expat life

Solitude is not loneliness

29 Comments 06 February 2013

expat loneliness

Solitude or loneliness?

But what’s the difference? What makes one person feel lonely and the other not?

While working on my expat book I’ve have been ‘talking’ to a lot of expats online in forums, on Twitter and on blogs about the loneliness of expat life. Loneliness isn’t a problem for many expats. They either cherish the time they have alone as a chance to explore and do their own thing, or they simply destroy any feelings of loneliness by going out and making friends. But for some, solitude is their misery. Some have said it’s difficult making friends with people in their host country because of the cultural or language differences, or admitted that they have never had to learn how to make friends because an easy social group was already in place for them at home. Some tell me they’re surrounded by well meaning people in their host country (perhaps a partner’s family) but that none of these people ‘get’ them and so even in the midst of a crowd, they’re lonely.

I’ve felt loneliness in my life, many times. I have felt like a little image at the end of a wrong way around telescope, small and distant and unreachable. I have felt so alone as to be hollow, a little shell of a girl, almost drained of any connections with humans. And people–friends and family, might be in the next room.

And I have also spent many happy hours wandering through world cities, enjoing the feeling of self sufficiency, the experience of making decisions about where I want to go and when without consulting another. I often think of friends or family while I’m doing these things because I think this is something they’d like to see or experience as well and I look forward to telling them about it later. Less frequently I am submerged briefly with regret that the person isn’t with me to share it right then, because telling them about it won’t be nearly as good.

As an only child I spent many hours creating worlds all by myself. I never had imaginary friends, but I did have great, complex plots I lived in for months, where (like the wardrobe to Narnia) I would step in an out of–when I went outside to the woods by my house I was stepping into the story right where I left off the day before.

But I also wished for playmates from time to time. And when I travelled with my parents or grandparents from campground to campground, the first thing I would do while the adults were setting up camp was to get on my bike and ride arond the campground looking for other kids. I met kids from all over the States that way, and we cut straight to the point the way kids do and just made friends. ‘Hi! Want to play?’ And they’d jump on their bikes and off we’d ride around the campground exploring the area, pausing at one family’s camp for a drink or getting into trouble for crossing the river. I learned early on how to make friends because I had to if I was going to have any. I didn’t have siblings around me to fall back on.

We are social creatures. Other people help us live longer (not many centanarians have lived alone with no social life). And one of the key factors in depression is the lack of social life–and while that could be a chicken and egg thing, there does seem to be strong correlations between unhappiness/poor health and few friends.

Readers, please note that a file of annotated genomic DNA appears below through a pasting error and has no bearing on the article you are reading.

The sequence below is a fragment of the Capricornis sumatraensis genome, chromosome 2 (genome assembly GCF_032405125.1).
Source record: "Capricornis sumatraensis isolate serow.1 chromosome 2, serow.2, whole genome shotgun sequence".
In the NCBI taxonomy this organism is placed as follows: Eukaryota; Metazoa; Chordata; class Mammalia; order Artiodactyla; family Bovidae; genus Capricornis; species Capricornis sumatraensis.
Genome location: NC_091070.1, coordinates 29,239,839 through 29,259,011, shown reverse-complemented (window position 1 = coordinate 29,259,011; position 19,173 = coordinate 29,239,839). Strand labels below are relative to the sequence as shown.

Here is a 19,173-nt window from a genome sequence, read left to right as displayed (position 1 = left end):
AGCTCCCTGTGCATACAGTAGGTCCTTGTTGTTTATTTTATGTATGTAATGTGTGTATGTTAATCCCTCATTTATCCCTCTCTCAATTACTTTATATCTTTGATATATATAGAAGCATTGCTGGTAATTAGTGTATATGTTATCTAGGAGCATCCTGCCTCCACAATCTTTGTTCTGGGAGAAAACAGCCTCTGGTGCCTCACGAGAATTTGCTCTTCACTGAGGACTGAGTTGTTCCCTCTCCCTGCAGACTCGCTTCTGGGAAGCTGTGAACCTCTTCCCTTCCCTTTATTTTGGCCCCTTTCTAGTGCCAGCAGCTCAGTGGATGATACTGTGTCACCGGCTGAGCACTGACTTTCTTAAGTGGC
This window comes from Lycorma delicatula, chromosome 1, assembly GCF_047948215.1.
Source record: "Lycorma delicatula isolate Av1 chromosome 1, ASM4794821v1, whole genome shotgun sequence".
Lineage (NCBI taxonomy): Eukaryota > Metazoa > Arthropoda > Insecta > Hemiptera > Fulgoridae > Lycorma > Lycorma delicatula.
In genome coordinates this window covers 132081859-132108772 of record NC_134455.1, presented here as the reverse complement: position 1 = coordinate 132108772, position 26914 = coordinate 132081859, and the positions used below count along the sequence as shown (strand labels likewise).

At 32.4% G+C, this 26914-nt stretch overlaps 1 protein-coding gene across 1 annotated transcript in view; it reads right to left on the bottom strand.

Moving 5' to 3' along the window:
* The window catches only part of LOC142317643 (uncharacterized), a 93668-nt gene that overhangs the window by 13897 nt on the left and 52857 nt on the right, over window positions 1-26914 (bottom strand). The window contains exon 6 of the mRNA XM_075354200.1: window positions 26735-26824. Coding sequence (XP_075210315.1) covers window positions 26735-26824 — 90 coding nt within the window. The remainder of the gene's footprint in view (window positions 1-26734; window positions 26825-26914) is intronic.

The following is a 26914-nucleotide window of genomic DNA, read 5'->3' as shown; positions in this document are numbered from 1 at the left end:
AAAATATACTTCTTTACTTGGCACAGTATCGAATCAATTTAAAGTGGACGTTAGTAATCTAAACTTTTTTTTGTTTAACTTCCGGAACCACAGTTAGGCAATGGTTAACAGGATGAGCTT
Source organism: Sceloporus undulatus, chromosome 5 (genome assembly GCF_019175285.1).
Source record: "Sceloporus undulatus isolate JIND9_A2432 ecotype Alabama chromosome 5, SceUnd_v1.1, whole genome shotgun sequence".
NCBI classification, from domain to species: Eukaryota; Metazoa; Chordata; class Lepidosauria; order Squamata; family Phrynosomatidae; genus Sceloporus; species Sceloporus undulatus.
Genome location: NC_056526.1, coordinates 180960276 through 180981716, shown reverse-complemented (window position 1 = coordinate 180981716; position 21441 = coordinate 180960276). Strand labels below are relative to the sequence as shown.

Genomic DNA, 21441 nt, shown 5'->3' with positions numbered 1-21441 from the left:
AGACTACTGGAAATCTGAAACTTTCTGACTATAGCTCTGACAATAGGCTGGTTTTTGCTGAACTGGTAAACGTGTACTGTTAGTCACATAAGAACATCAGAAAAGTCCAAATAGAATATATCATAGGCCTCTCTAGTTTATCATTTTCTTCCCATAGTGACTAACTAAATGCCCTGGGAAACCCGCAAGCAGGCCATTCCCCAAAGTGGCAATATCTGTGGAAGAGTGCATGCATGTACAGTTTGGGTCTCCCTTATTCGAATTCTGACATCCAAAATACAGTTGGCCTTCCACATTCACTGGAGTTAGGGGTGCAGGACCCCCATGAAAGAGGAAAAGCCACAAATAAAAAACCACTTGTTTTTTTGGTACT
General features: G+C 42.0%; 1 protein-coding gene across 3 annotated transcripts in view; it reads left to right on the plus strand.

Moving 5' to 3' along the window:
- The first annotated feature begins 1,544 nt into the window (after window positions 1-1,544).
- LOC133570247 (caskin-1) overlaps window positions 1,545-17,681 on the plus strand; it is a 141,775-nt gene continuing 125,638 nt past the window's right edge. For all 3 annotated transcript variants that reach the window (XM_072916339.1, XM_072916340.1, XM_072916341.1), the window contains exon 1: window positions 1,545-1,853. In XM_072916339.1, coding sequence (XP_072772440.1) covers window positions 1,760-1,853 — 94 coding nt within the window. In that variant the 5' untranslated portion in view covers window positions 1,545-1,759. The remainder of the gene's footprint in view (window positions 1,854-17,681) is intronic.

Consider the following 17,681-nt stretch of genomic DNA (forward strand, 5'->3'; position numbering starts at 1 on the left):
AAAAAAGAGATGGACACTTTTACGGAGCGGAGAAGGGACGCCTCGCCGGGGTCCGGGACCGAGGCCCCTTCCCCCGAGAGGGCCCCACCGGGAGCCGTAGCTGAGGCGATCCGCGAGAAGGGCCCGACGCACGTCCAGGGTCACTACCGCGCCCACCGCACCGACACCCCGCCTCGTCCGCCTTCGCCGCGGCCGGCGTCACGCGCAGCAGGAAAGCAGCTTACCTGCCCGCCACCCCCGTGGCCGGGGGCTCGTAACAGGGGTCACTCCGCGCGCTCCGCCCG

But I don’t think the answer to helping lonely expats is just teaching them how to make friends. It’s giving them ideas about how to make the right friends. People who will ‘get’ you. Because even in a group of people, we can still feel lonely unless there’s people who we can actually connect with.

Any stories or ideas you’d like to share, readers?


Your Comments

29 Comments so far

  1. I have always struggled a bit with this one, not making friends as such, but making the right friends.
    I spent a year in Sydney when I was in my twenties and felt incredibly lonely for the first 3-months. I met people and socialised with them but did not find a real connection with anyone. Then, just as I was about to book my return flight home, I was invited to a party where I met an a group of people who I got along with so well that we lived in each others pockets for the next 9-months until I returned home. We are all still in touch and a couple have come to stay with us in London.
    When I returned to London, I struggled again. I desperately wanted a ‘best’ friend. But, what I have learnt is that you can’t force these things. There is no way to make friends, even harder to know how to make the right friends. All I can say is that when one comes along, you will know.
    Most of my closest friends no longer live in the UK – some returned to their home countries and others have started a new life in a new one. When I first moved in with P before we were married, he was the only person I knew in the area. After we had Z, I thought I needed to make some local friends as was feeling more and more isolated so joined the WI and met some fab people there. I also met a few mums at Z’s nursery who I connected with too so that def makes it all easier. But, I still feel like a bit of a loner most of the time. Chatting on skype is not the same as a real life natter over a glass of wine. I miss that connection. Sorry – this has turned into a bit of an essay!

    • Michelloui says:

      You describe the experience so well! And you’re completley right–chatting on skype is NOT the same as a real life natter over a glass of wine. Maybe blogging will help you find people you can connect with even better? It’s an easier way to get to know people without that akwardness of seeing them every day at the school gates if it doesn’t quite work! Thanks for the essay–it’s good to have all of those thoughts! x